Perhaps no dish is more representative of Kansai cuisine than "takoyaki." Takoyaki are balls of dough with octopus filling, cooked on a special griddle, and topped with a sweet and salty sauce. It's one of Japan's truly original dishes. Vendors of takoyaki are increasingly experimenting with other flavors and ingredients, so it's fun for visitors to compare them.
In this article, we'll introduce five popular kinds of takoyaki for people who've never eaten it before.
- Table of Contents
- Nobody can say no to Kansai's soul food, takoyaki!
- What kind of a dish is takoyaki? You'll find lots of varieties these days!
- "Konamonya Hachi" gives us the stats! Check out their ranking of popular items
- #1: The orthodox "takoyaki sauce" flavor
- #2: Konamonya Hachi's special "miso sauce" and "soy sauce" flavors
- #3: The sharply Japan-style "ponzu flavor"
- 4: Western-style "sauce cheese" flavor
- #5: Holding up the rear, a rare ingredient: fried tripe
- Konamonya Hachi can be found anywhere along a Kansai trip
Nobody can say no to Kansai's soul food, takoyaki!
The Kansai region of Japan has lots of delicious foods, but you'll find that absolutely everyone around Osaka young and old love takoyaki. Outside of Japan, people sometimes call them "octopus balls," and the dish's fame is slowly increasing.
In recent years, even takoyaki street vendors have seen an increase in tourists stopping by for a bite. The cycle one always sees are customers taking a takoyaki ball to their mouth via toothpick or chopsticks, crying "ooh, that's hot!" followed by "yum!"
What kind of a dish is takoyaki? You'll find lots of varieties these days!
Osaka's takoyaki stands out for using dashi broth in their dough. Flour mixed into dashi broth is poured into spherical slots in a griddle, to which octopus and ingredients like crispy tempura bits and pickled ginger are added. With a sweeping rotation, the half-spheres are cooked to become balls. Everyone in Osaka cooks takoyaki from a young age, so they're masters at making perfect spheres.
Once cooked, the balls are moved to a plate, slathered with takoyaki sauce, and topped as desired with katsuobushi or aonori flakes. Bite into a piping hot takoyaki, and you'll get the most delicious sensation of soft dough overflowing with octopus and sweet sauce flavor. Some people use mayonnaise to give it an even more rounded taste.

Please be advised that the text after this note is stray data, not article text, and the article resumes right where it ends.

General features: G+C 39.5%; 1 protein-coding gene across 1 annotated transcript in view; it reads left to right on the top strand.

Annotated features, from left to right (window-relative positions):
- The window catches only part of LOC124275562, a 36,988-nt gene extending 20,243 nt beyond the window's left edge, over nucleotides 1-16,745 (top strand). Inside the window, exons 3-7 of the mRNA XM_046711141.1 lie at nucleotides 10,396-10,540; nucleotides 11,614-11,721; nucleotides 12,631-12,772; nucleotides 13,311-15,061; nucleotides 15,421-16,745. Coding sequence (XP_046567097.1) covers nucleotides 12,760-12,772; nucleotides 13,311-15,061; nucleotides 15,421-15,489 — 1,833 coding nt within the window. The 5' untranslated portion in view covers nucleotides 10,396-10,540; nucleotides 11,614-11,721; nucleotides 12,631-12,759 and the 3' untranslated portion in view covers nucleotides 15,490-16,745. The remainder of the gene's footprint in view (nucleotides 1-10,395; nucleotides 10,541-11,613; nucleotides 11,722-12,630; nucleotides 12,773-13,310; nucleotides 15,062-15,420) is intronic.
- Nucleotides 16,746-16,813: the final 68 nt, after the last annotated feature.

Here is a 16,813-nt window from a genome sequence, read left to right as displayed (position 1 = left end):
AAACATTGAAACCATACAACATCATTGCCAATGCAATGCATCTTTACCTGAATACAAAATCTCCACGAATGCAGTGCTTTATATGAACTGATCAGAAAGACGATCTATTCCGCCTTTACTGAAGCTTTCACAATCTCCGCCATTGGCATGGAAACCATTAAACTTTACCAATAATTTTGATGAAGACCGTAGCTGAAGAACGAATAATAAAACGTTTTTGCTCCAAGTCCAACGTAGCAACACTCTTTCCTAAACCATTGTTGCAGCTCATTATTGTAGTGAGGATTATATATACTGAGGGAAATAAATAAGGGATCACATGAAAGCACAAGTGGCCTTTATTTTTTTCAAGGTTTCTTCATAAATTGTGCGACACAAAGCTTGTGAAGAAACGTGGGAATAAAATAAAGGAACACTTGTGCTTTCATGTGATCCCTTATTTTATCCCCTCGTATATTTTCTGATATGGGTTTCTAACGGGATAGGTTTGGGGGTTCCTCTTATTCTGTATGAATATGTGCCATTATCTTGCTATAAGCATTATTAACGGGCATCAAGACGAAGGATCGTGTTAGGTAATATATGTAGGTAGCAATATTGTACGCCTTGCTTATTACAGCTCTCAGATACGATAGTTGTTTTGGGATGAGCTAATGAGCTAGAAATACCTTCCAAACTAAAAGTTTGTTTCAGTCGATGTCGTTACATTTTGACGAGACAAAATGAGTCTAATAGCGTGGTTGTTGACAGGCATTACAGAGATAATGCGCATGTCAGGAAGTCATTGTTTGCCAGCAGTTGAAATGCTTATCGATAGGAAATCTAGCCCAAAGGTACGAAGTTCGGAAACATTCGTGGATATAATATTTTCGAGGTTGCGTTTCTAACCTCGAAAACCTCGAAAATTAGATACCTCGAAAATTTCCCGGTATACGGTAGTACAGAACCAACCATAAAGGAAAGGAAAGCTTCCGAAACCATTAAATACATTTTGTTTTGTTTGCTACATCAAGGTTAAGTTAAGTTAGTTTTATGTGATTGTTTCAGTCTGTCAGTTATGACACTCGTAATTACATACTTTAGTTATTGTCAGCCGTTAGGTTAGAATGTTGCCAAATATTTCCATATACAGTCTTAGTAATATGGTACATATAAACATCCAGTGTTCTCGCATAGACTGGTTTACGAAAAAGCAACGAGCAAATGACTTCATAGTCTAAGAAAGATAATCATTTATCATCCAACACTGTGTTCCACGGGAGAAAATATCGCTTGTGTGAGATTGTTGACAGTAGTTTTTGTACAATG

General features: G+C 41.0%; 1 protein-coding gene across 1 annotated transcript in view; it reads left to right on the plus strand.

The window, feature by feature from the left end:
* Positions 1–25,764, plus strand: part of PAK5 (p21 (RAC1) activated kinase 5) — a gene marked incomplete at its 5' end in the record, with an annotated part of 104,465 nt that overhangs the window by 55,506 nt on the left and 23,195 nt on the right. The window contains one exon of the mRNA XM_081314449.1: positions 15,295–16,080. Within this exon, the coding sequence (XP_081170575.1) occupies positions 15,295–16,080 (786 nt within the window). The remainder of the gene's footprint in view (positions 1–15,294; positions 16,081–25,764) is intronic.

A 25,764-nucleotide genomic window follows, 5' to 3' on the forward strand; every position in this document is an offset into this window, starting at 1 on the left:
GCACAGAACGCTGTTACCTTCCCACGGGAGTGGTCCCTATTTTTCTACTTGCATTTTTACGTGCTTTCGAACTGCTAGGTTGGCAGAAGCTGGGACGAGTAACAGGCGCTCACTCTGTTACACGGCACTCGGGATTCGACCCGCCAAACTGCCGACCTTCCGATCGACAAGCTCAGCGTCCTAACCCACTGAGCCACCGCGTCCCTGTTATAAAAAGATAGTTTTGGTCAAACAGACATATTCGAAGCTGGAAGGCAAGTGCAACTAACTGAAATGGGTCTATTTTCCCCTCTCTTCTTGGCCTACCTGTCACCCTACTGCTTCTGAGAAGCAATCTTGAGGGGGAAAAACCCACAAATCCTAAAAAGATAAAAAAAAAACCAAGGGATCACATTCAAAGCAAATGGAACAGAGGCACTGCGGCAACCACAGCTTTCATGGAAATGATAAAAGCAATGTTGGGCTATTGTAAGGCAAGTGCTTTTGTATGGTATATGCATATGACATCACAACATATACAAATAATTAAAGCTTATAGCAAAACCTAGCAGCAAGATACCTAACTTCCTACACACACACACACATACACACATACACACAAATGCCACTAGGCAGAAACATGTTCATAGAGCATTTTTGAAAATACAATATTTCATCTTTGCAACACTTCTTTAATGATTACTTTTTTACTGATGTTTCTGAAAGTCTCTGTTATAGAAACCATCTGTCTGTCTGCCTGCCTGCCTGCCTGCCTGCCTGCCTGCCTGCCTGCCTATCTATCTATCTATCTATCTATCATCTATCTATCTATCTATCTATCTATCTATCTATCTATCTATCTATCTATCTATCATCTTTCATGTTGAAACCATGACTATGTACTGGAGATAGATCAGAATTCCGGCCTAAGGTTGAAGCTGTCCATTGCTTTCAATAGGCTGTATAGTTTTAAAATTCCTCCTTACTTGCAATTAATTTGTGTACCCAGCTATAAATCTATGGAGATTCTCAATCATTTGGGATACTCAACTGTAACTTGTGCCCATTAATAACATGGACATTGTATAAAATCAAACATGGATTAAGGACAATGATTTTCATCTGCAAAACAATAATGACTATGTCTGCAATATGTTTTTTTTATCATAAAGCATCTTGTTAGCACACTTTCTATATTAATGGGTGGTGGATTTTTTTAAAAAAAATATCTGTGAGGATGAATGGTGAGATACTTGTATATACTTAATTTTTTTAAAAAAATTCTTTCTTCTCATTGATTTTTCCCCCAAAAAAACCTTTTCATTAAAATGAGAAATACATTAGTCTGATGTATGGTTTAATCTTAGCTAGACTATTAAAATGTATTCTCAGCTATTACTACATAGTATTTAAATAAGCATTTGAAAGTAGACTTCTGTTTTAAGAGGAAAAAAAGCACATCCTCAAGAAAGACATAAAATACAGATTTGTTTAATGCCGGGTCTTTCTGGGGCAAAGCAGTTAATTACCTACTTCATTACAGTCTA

And again, in recent years people are adding vegetables to the filling or trying new sauces. Let's see some recommended dishes from popular takoyaki restaurants.
"Konamonya Hachi" gives us the stats! Check out their ranking of popular items
What kind of takoyaki are the biggest hits with international visitors? We asked the staff of "Konamonya Hachi," a restaurant chain known for its variety of takoyaki and popularity. Konamonya Hachi stands out for the rich flavor of their dough. There's a pleasant skipjack tuna flavor to it, and regulars are known to eat their takoyaki plain. They're cooked slowly on griddles made of sheet copper, notable for high heat transference, until the ball is crisp with a soft and smooth interior. It's the kind of takoyaki you could only get from Konamonya Hachi.
Their adherence to the traditional takoyaki filling, octopus and tempura bits, is also important. The tempura bits are fried in canola oil and are relatively healthy. Pickled ginger and green onions are not included in the filling, but rather served as a side or topping so you can enjoy them however you like. You also have the freedom to add mayonnaise and aonori flakes.
Once everything's cooked, it's served to you on a "fune," an old-fashioned sort of plate. In the distant past when plastic containers weren't around, takoyaki was arranged and sold in vessels of thinly planed wood called "kyogi." From the side, these pouches looked like boats, or "fune" in Japanese. Even now, there are takoyaki vendors that count bunches of takoyaki in numbers of fune. Takoyaki is perhaps the only dish with "fune" serving sizes, so that's something to look out for.
But in any case, what kinds of Konamonya Hashi takoyaki are most popular with international visitors? Says a Konamonya Hachi restaurant manager, "Most popular is regular sauce. People who regularly eat cheese also appreciate the cheese topping." Let's start at the top of the ranking.
#1: The orthodox "takoyaki sauce" flavor
There's no going wrong with the slightly sweet takoyaki sauce. Konamonya Hachi has their own special blend, to which you can add mayonnaise, green onions, katsuobushi, or aonori flakes.
#2: Konamonya Hachi's special "miso sauce" and "soy sauce" flavors
The "miso sauce" has been a hit since the chain's conception in Nara, one of Japan's old capitals. It's a special blend of miso and fruit, with the sweet and salty profound flavor of miso brightened up by the sweetness of fruit. People who give it a try will often come back for more of its rich flavor.